The board members cowered in their oxblood leather chairs as the baby toddled toward them in a diaper, raising his pudgy arms.
“Welcome, I am Damien — new chairman of the board.”
Damien’s eyes glittered as he took a seat, sucking on his baby bottle.
“May I ask how old you are?” a woman ventured timidly.
“No.” He spat formula across the polished surface of the conference table before retrieving a cigar from his diaper. “Anyone want one? They’re Cuban.”
Heads shook in unison. “How did he get to be boss?” a man objected.
Damien banged his bottle on the table. “Questioning me will result in adverse consequences.”
“Yes, sir,” murmured the man.
That night, Damien’s mother hugged herself in his drafty room. She wanted to pull his blanket over him but was afraid to touch him. Instead, she reached into his crib and removed his baby bottle.
“Drinking this at night will rot your teeth,” she said aloud.
Damien’s eyes snapped open. “I don’t have teeth, you idiot, I’m a baby.”
“Where have you been all day without my permission?” she snapped.
“At work; I’m the chairman of the board.”
“How is that possible when you’re too young for even preschool?”
“Please don’t reference my age.” Damien pulled a Cuban cigar from his diaper. “Got a light?”
“You’re disrespectful, Damien; need I remind you that I’m your mother?!”
“Like I’m supposed to care?”
“Because of your attitude, I demand you sign over your company stock to me. I have to start saving for college, and…”
“Get — out — of my nursery!” he snorted.
His mother left, trembling in silent rage.
Damien rubbed out his cigar on the mahogany surface of his desk and let go in his diaper. Cursing babyhood, he sucked hard on his bottle’s nipple. His short life lacked purpose. To that end, he would establish a foundation for wayward youths in the throes of directionless lives. Damien tottered on plump legs into the wood-paneled conference room, rummaging in his diaper for a cigar.
“Anyone got a light?”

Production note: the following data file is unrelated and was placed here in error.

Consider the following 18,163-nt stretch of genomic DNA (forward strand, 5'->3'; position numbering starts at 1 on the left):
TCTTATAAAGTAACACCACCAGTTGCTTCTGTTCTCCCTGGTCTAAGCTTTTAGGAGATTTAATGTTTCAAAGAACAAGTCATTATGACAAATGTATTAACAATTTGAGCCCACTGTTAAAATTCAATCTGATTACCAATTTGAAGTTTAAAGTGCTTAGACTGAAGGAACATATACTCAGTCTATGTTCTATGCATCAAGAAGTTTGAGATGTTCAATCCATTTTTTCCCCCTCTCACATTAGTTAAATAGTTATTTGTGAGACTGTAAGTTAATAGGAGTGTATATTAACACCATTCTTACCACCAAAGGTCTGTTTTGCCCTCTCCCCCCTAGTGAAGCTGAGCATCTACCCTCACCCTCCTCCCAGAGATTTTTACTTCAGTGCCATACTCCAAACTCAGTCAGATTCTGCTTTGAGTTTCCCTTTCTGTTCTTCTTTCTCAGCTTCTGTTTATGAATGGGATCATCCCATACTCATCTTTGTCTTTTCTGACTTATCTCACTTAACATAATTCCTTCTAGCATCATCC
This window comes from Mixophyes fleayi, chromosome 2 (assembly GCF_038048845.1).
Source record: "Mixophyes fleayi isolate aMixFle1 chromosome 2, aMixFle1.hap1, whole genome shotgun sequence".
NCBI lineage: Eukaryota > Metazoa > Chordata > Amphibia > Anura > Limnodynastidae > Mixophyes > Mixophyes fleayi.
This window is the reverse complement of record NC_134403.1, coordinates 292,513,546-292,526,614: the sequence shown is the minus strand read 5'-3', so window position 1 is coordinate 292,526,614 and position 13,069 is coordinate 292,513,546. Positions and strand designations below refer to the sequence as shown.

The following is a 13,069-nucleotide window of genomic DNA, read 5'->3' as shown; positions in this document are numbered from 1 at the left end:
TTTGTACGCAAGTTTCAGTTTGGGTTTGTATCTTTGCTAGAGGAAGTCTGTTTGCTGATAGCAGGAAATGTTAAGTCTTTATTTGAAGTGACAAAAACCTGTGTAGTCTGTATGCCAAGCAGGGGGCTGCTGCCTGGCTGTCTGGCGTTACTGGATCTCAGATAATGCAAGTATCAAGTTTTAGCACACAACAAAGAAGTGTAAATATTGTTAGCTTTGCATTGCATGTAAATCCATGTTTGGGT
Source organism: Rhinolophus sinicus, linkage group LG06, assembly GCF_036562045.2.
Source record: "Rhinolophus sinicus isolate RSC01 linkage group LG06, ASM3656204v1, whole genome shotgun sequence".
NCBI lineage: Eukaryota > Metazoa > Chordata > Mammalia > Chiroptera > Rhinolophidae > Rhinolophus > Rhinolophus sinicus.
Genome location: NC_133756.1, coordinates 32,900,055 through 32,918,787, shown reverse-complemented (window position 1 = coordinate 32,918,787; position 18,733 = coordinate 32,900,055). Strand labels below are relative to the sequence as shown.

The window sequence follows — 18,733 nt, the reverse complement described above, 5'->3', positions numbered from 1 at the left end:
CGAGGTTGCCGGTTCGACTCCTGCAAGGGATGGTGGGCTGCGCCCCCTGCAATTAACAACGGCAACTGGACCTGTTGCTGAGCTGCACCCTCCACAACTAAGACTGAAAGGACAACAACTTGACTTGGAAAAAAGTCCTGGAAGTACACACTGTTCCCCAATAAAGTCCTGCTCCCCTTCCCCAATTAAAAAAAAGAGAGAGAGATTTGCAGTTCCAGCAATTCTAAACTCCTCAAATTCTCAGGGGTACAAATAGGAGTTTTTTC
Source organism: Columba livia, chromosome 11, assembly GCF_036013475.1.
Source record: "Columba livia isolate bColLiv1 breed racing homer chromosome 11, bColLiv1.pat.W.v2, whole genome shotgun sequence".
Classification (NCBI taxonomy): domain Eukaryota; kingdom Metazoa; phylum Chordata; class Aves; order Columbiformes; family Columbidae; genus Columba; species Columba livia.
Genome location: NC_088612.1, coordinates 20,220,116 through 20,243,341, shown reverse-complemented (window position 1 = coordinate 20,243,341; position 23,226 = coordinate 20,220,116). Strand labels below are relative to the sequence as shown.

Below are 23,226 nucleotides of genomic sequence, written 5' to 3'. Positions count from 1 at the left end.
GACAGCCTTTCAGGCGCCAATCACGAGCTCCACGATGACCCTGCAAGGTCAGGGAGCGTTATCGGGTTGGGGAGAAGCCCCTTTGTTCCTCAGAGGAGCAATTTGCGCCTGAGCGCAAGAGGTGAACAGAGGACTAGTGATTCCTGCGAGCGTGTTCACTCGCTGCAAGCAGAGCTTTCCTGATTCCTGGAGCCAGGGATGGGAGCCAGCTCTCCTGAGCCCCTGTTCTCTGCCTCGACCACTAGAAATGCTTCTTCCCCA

Blank stares greeted him before the board members wrinkled their noses at the faint whiff of shit.
“Hey, Jerkoffs, I asked a question.”
Someone rushed forward to light his cigar.
“I’m proud to announce that I’ll be founding an institute for hopeless youths.”
The board members clapped lightly while exchanging worried glances. As Damien stood at the head of the conference table clothed in his signature diaper, a woman crept up from behind. The board members weighed their loyalty against their resentment for this tyrannical baby.
“Hey,” Damien barked, “put some life into your applause. I made you rich, yet now you poo-poo my endeavors?”
“Pun intended?” a woman tittered.
“Uh, sir…” A man raised a tentative hand.
“Uh, no, I’m not interested,” snapped Damien.
“But there’s…” He pointed behind Damien.
“When I say I’m not interested, it means I’m not fucking interested. Am I practicing an exercise in redundancy here?!”
The woman lunged at Damien, knocking him to the floor. The cigar flew from his mouth and singed the carpet. As the overhead lights flickered and died, the board members waited with bated breath until they blinked back on, then sighed in relief. Damien was gone.
“Down With The Despot!” they cheered, high-fiving each other.
She trudged down the street in her threadbare coat, pushing a baby carriage in which Damien sat, wrapped in duct tape.
“Now you will learn that Mommy is boss.” Her teeth chattered as she braced herself against the icy wind.
A woman passing by smiled. “What a cute baby, and what an original outfit! Did you make it yourself?”
“It’s enough that I made the baby,” snarled his mother, as the woman recoiled. “In return for everything I’ve given him, all he has ever shown me is ingratitude.”
Pavelle Wesser has published short stories in webzines and anthologies. Formerly a New Yorker, she currently resides in New England with her family and several dogs.